ALL HAIL THE KING OF CLUBS
This is an article from the Jan. 27, 1997 issue
He is tall, lean and has a presence that dominates a room, even
when it's packed with club pros, as will be the case at this
week's PGA Merchandise Show in Orlando. Most equipment buyers
there will be trying to figure out what's hot by scouring the
booths of companies like Callaway, Karsten, Spalding, Taylor
Made and Titleist. Those in the know will simply ask Edwin
Watts, one of the most powerful men in golf.
Watts, 51, is president and co-owner of Edwin Watts Golf Shops,
the biggest retail empire in the game, which last year had more
than $110 million in sales from its 37 stores and its mail-order
business. Watts wields so much influence that the success of a
club (or a company) can hinge on how much display--if any--he
gives it. That's why the manufacturers' honchos treat Watts like
a king. "He and his company make and break people in this
business," says Mike Magerman, president of Armour Golf. "He's
royalty and is treated as such."
It wasn't always that way. Watts and his brothers, Ronnie and
Wayne, who today help Edwin run the company, grew up in a
two-room shack in Niceville, Fla. The brothers picked cotton and
sold watermelons and newspapers to supplement the incomes of
their mother, Hazel, who was a maid, and their late father,
Dewey, a farmhand. "Growing up, we were classified as poor,"
says Edwin, "but really we were rich. Our parents taught us how
to love and how to work hard."
The boys got into golf by caddying and retrieving balls from a
lake at an Air Force course and selling them back to the club
pro. After high school Edwin became an assistant pro at a
municipal course in Fort Walton Beach, Fla., and at 23 was
promoted to head pro. With Ronnie, Wayne and Ken Cook, Watts ran
a small pro shop at the course. In 1975, after they put an ad in
the Wall Street Journal offering to sell Titleist irons through
the mail, they sold 600 sets in two weeks. Thus they created
golf's first mail-order business.
Because Watts's orders are so big, equipment executives show him
their products weeks before others see them in Orlando. If Watts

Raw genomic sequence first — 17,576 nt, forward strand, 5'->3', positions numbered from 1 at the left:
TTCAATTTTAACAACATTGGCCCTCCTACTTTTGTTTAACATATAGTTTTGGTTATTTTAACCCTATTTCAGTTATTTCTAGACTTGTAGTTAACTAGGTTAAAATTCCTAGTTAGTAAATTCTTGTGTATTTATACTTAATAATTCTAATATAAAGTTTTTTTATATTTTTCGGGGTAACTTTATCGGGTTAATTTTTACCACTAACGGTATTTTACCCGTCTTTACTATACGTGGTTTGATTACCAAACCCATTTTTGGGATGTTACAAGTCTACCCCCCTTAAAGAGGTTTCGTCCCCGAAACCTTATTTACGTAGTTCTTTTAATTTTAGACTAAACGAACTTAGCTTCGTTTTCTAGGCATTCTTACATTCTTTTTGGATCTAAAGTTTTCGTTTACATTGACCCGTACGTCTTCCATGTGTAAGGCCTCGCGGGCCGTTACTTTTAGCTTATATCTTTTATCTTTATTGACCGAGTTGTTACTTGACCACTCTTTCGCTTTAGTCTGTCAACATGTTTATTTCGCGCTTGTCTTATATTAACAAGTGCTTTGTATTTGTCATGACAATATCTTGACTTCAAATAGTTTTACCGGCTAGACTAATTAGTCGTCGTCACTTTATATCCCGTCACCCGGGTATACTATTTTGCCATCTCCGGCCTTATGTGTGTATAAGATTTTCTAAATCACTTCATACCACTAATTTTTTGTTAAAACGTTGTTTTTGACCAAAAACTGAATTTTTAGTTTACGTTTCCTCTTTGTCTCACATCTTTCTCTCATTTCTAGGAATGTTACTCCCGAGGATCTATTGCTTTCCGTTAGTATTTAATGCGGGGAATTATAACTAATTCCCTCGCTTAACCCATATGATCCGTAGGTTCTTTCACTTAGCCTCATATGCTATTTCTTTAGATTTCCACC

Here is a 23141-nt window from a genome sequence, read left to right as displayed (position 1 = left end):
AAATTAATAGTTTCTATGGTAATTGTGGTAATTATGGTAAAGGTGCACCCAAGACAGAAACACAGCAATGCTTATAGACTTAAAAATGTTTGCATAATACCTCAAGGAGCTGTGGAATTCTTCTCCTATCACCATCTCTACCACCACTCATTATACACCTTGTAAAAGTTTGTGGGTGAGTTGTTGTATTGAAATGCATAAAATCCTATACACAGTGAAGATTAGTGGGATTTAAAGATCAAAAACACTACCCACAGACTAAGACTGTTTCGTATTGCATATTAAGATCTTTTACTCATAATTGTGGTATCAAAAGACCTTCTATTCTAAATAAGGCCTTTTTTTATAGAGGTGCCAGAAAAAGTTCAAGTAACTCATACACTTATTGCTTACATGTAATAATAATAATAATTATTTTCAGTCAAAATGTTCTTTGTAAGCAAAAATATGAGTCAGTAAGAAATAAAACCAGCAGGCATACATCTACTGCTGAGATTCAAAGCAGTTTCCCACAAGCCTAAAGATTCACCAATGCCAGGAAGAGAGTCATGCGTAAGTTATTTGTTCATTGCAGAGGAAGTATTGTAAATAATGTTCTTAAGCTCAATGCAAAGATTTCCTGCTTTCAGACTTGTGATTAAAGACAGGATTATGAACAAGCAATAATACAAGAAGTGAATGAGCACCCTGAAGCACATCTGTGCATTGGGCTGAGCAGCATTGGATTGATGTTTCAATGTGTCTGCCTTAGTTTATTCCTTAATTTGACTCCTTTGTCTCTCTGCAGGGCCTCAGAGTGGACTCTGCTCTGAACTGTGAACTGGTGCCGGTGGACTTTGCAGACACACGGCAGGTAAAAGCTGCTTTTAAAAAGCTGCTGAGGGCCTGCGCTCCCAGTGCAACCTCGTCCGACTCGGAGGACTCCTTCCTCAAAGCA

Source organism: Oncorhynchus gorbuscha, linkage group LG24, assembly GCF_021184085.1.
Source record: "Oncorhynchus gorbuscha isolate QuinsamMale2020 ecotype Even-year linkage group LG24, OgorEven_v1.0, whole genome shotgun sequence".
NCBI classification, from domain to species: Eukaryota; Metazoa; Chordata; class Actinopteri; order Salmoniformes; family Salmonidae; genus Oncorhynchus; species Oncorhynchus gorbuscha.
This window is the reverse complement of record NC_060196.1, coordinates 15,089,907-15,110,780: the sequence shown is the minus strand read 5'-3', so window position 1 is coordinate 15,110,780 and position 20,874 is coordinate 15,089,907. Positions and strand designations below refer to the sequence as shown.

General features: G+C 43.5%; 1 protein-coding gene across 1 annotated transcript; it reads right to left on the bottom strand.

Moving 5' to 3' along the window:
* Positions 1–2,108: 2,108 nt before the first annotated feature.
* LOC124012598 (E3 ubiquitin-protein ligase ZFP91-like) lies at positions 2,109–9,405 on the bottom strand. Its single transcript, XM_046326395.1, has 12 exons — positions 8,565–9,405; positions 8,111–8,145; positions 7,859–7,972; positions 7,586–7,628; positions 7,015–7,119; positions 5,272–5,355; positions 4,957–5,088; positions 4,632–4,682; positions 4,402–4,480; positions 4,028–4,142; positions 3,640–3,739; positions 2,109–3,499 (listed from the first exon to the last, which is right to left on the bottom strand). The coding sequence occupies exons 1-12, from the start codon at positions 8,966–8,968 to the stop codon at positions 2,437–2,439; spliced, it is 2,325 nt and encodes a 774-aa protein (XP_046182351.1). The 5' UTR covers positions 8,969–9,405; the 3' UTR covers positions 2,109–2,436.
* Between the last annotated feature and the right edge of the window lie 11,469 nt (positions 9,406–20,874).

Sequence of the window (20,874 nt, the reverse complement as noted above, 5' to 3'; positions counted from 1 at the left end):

doesn't like something, he says so. A few years ago Taylor Made
showed him its new Burner Bubble metal woods, which were painted
gray. Watts cringed. "Gray was never going to sell," he says. "I
thought copper might, and I told them to change, which
fortunately they did." You know the rest of that story.
MAGIC AND WOODS HOOP IT UP AT COSTNER PARTY
During his weeks off from the Tour, Tiger Woods usually likes to
relax with friends and keep a low profile. But not last week.
Instead of playing in the Hope, Woods hung out in Hollywood and
last Friday played in a private basketball game at the Great
Western Forum against Magic Johnson's All-Stars.
The occasion was a birthday party for Kevin Costner, who will be
Woods's partner in next week's AT&T Pebble Beach National
Pro-Am. Woods and about 20 other guests divided into several
teams that rotated in and out of a full-court game against
Magic's squad, which included former Golden State Warrior Lester
Conner. When asked if he ever guarded Johnson, one of his
childhood heroes, Woods said, "We played zone." Asked who won,
he admitted, "We got killed, but it was a thrill. It was amazing
to see how good Magic still is. He mostly bombed in a bunch of
three-pointers, but a couple of times he exploded to the hoop
just like when he was with the Lakers."
Although he loves basketball, Woods never played competitively.
He said the opportunity to go up against Magic was worth the
risk of injury. "I know I was taking a chance, but it was just
so much fun," said Woods, who played about a quarter. "It just
doesn't get any better than that."
A TIGER-KILLER LOOKS FOR HELP IN THE U.S.
During the summer of 1995, Gordon Sherry was a celebrated
21-year-old Scottish amateur who was beating Tiger Woods
regularly, even getting into Woods's pocket for a 1 [pound] bet
for low finish at the Scottish Open. Now Sherry is a struggling
pro in Scottsdale, Ariz., trying to avoid becoming golf's
The 6'8", 230-pound Sherry won the '95 British Amateur, then a
month later dusted Woods at the Scottish Open, tying for fourth
while Woods was 49th. The next week Sherry was in contention in
the first two rounds of the British Open before finishing 40th,
28 spots better than Woods. Sherry ended the season by winning
both of his singles matches in Great Britain-Ireland's defeat of
the Woods-led U.S. team in the Walker Cup. Instead of joining
the European tour, Sherry returned to Stirling University and
earned a degree in biochemistry. He turned pro last May and was